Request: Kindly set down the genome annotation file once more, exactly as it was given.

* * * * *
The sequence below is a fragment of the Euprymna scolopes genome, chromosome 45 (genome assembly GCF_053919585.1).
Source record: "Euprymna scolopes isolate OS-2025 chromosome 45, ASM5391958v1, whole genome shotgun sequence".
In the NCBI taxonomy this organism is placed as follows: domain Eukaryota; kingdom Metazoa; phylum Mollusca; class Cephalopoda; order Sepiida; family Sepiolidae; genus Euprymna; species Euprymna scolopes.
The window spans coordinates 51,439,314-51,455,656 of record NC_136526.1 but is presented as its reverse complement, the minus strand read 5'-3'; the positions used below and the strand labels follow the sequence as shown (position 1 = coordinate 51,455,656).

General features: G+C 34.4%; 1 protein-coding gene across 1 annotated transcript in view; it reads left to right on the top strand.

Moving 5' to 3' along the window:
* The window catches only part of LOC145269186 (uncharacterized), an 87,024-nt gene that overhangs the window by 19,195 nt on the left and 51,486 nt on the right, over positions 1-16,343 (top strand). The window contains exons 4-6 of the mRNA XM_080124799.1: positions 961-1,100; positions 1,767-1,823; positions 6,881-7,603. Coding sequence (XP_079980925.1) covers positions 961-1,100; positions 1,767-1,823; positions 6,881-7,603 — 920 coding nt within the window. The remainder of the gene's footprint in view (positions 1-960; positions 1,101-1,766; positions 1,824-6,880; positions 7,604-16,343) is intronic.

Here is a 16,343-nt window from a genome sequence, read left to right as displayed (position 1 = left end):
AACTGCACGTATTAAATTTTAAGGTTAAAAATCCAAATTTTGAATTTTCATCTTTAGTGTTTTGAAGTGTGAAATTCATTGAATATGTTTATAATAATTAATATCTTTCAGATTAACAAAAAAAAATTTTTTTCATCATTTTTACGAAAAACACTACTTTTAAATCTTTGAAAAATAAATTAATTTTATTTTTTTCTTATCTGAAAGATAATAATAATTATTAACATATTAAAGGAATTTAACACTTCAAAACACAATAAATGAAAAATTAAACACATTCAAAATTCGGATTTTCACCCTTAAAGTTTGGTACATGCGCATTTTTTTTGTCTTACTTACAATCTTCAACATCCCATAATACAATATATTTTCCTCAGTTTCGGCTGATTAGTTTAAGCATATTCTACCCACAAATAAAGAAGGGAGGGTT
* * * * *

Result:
The sequence below is a fragment of the Euprymna scolopes genome, chromosome 45 (genome assembly GCF_053919585.1).
Source record: "Euprymna scolopes isolate OS-2025 chromosome 45, ASM5391958v1, whole genome shotgun sequence".
In the NCBI taxonomy this organism is placed as follows: domain Eukaryota; kingdom Metazoa; phylum Mollusca; class Cephalopoda; order Sepiida; family Sepiolidae; genus Euprymna; species Euprymna scolopes.
The window spans coordinates 51,439,314-51,455,656 of record NC_136526.1 but is presented as its reverse complement, the minus strand read 5'-3'; the positions used below and the strand labels follow the sequence as shown (position 1 = coordinate 51,455,656).

General features: G+C 34.4%; 1 protein-coding gene across 1 annotated transcript in view; it reads left to right on the top strand.

Moving 5' to 3' along the window:
* The window catches only part of LOC145269186 (uncharacterized), an 87,024-nt gene that overhangs the window by 19,195 nt on the left and 51,486 nt on the right, over positions 1-16,343 (top strand). The window contains exons 4-6 of the mRNA XM_080124799.1: positions 961-1,100; positions 1,767-1,823; positions 6,881-7,603. Coding sequence (XP_079980925.1) covers positions 961-1,100; positions 1,767-1,823; positions 6,881-7,603 — 920 coding nt within the window. The remainder of the gene's footprint in view (positions 1-960; positions 1,101-1,766; positions 1,824-6,880; positions 7,604-16,343) is intronic.

Here is a 16,343-nt window from a genome sequence, read left to right as displayed (position 1 = left end):
AACTGCACGTATTAAATTTTAAGGTTAAAAATCCAAATTTTGAATTTTCATCTTTAGTGTTTTGAAGTGTGAAATTCATTGAATATGTTTATAATAATTAATATCTTTCAGATTAACAAAAAAAAATTTTTTTCATCATTTTTACGAAAAACACTACTTTTAAATCTTTGAAAAATAAATTAATTTTATTTTTTTCTTATCTGAAAGATAATAATAATTATTAACATATTAAAGGAATTTAACACTTCAAAACACAATAAATGAAAAATTAAACACATTCAAAATTCGGATTTTCACCCTTAAAGTTTGGTACATGCGCATTTTTTTTGTCTTACTTACAATCTTCAACATCCCATAATACAATATATTTTCCTCAGTTTCGGCTGATTAGTTTAAGCATATTCTACCCACAAATAAAGAAGGGAGGGTT